A Protector – Does Your Grandma Have One?
Should our grandparents live with us or in a nursing home? If only we could ask "Baba Manya" her opinion...
Unlike Nailya’s nanny, Baba Manya, most seniors in Baku have a strong network of family and friends who make sure they have everything they need. Image: Sabir Memmedov/Shutterstock
As I get older, I’ve started to realize that the scariest thing about getting older is not so much the fact that you are nearing the end of this journey but that you might be alone at the end of it.
When I was young and brazen, I used to think that having children was not really that important and that getting married was truly overrated. These days, I realize there’s a big difference between being 25 and single and being 75 and all alone. The second makes you incredibly vulnerable.
Have you seen the 2020 movie “I Care a Lot”?
My boss said he wasn’t even able to finish watching it. It made him feel that uneasy. I did get through it, though I have to say it was of the most unpleasant films I’ve watched. In the film, a brilliant con artist played by Rosamund Pike, gets herself legally appointed as a guardian of lonely wealthy people and ensures they stay trapped in a senior’s home as she steals their money. I guess the reason that viewers feel so uneasy is that the scenario seems scarily plausible. It makes you realize that, even when you have money, being old and alone makes it easy to be fooled, robbed, or abused in many ways. And often, nobody can or will help, including the government.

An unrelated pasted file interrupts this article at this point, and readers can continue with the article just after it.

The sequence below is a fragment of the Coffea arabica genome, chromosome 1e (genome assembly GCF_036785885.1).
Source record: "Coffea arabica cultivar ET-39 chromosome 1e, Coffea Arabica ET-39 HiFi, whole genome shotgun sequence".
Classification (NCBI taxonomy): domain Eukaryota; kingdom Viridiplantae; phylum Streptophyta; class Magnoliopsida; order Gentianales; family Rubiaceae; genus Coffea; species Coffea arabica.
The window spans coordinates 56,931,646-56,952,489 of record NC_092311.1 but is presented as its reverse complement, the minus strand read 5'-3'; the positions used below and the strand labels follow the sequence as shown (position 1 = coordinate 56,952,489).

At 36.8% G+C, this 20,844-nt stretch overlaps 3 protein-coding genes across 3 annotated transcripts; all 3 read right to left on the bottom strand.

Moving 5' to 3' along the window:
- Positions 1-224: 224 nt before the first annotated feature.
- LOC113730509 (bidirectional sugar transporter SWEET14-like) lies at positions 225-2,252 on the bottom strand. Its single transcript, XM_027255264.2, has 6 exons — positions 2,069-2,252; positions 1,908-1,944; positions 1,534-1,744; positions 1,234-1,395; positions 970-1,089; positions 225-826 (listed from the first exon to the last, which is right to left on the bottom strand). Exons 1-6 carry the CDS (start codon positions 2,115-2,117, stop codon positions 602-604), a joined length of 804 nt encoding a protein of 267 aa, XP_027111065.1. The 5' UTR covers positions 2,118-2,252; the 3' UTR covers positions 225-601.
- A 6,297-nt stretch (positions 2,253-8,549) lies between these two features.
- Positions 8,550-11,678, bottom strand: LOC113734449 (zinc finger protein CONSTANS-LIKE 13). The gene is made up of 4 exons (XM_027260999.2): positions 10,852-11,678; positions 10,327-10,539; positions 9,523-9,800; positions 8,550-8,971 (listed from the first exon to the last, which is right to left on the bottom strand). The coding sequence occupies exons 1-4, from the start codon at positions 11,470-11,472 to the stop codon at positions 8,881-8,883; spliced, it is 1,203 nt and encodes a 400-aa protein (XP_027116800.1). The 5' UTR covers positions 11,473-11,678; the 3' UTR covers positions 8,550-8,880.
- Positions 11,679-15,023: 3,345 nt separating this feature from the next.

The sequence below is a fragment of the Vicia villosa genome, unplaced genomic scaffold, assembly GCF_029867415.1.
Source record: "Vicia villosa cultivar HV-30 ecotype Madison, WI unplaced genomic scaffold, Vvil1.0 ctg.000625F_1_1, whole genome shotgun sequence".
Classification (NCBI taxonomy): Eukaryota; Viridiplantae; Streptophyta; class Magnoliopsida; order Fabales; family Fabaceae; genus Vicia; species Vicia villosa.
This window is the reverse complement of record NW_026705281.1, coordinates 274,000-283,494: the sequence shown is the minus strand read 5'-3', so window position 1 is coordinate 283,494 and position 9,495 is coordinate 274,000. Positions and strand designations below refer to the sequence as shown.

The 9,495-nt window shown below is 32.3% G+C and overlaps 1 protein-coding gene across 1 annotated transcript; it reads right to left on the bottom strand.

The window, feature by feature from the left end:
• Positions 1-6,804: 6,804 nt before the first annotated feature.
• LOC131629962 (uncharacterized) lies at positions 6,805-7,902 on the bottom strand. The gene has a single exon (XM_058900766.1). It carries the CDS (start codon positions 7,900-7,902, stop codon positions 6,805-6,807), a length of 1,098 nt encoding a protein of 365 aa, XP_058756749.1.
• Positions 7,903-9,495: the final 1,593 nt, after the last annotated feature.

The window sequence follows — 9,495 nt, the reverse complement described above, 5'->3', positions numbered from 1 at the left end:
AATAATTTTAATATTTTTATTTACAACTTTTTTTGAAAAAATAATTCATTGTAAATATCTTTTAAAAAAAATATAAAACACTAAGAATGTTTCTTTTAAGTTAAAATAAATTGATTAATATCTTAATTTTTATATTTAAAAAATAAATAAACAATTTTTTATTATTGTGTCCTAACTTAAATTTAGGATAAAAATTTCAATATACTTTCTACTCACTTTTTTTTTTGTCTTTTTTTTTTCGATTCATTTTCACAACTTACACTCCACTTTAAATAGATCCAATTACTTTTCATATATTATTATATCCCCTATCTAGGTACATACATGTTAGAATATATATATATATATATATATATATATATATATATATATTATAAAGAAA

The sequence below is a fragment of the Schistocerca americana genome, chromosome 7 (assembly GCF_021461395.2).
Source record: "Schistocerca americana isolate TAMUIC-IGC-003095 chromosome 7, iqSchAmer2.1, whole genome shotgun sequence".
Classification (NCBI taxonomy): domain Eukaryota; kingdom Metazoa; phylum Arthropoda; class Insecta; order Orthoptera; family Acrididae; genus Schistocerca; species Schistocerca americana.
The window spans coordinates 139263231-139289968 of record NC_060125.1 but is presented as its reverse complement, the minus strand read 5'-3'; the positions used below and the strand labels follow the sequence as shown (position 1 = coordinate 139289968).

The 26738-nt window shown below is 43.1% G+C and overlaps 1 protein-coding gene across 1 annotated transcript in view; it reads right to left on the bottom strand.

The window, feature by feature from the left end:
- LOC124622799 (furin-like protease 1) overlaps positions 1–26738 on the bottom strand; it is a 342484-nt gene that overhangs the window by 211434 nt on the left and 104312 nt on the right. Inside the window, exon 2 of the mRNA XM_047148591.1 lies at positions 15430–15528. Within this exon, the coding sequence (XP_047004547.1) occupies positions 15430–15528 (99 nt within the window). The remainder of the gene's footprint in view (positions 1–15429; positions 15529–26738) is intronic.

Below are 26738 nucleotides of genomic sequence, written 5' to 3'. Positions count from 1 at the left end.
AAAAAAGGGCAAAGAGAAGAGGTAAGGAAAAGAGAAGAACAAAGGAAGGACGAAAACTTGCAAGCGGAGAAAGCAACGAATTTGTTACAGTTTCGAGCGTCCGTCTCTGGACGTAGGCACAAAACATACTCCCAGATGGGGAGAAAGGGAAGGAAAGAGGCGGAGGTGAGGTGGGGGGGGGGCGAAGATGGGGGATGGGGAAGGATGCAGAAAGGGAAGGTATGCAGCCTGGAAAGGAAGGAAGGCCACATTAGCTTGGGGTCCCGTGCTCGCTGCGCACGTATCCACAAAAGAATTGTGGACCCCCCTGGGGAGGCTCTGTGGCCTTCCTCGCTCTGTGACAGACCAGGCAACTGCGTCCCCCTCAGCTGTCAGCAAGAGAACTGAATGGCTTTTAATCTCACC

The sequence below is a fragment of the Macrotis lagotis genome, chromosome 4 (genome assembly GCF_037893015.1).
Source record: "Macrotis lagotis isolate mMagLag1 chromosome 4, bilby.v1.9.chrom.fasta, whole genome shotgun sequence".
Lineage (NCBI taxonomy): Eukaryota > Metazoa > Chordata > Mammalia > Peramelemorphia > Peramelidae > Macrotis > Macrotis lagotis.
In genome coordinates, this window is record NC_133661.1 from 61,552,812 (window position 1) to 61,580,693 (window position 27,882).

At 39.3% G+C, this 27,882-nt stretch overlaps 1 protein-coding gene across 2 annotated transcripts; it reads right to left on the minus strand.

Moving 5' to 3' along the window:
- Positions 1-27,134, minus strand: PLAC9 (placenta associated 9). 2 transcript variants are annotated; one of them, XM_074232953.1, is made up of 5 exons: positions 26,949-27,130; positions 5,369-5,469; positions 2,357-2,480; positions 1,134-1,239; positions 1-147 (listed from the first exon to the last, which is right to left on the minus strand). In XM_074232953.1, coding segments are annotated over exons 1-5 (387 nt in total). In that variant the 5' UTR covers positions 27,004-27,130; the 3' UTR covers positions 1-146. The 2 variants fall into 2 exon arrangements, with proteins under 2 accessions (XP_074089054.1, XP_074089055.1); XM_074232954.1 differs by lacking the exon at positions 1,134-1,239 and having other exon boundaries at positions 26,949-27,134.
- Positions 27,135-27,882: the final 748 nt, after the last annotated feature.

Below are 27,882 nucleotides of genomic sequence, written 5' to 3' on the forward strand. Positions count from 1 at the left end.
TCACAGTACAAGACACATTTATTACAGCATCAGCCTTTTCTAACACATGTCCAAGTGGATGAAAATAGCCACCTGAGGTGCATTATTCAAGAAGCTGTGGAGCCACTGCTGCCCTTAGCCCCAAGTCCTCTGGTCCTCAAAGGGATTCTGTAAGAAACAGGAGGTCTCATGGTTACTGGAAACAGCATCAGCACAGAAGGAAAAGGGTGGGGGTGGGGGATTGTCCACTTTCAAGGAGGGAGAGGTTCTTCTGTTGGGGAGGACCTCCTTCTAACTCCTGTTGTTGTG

Since this is a fictional story, one of the old, rich women that Pike’s character targets turns out to have a son in the Russian mafia. Big mistake. So, the viewer gets this great moment of satisfaction when the evil character realizes that the old lady was not someone she should have messed with. She had a protector.
To me, as an Azerbaijani, the idea of a protector makes sense. Where I grew up was a place where connections often meant more than money. This protector idea also makes me think of the differences between some Western cultures and Azerbaijan. Azeri people are raised to understand that looking after our geriatrics is a normal part of life. So, for Azerbaijani people, our family is the protection, even for those older people whose children live abroad, like me.
Family ties are incredibly important and strong. If you are a senior in Azerbaijan, you will probably have some children or other younger relatives who you can count on to never leave you on your own, the opposite of what happened to so many in that movie. Maybe because of that cultural aspect, there was never any need for nursing homes. The way Azerbaijani people view putting parents in a senior’s home is simple: you just don’t do it. Full stop. I hear things are slowly changing now, but most people would still not understand why anyone would place their parent in a nursing home. Mostly, Azerbaijani older people live with one of their children, and even if they live separately, they are well and continuously looked after.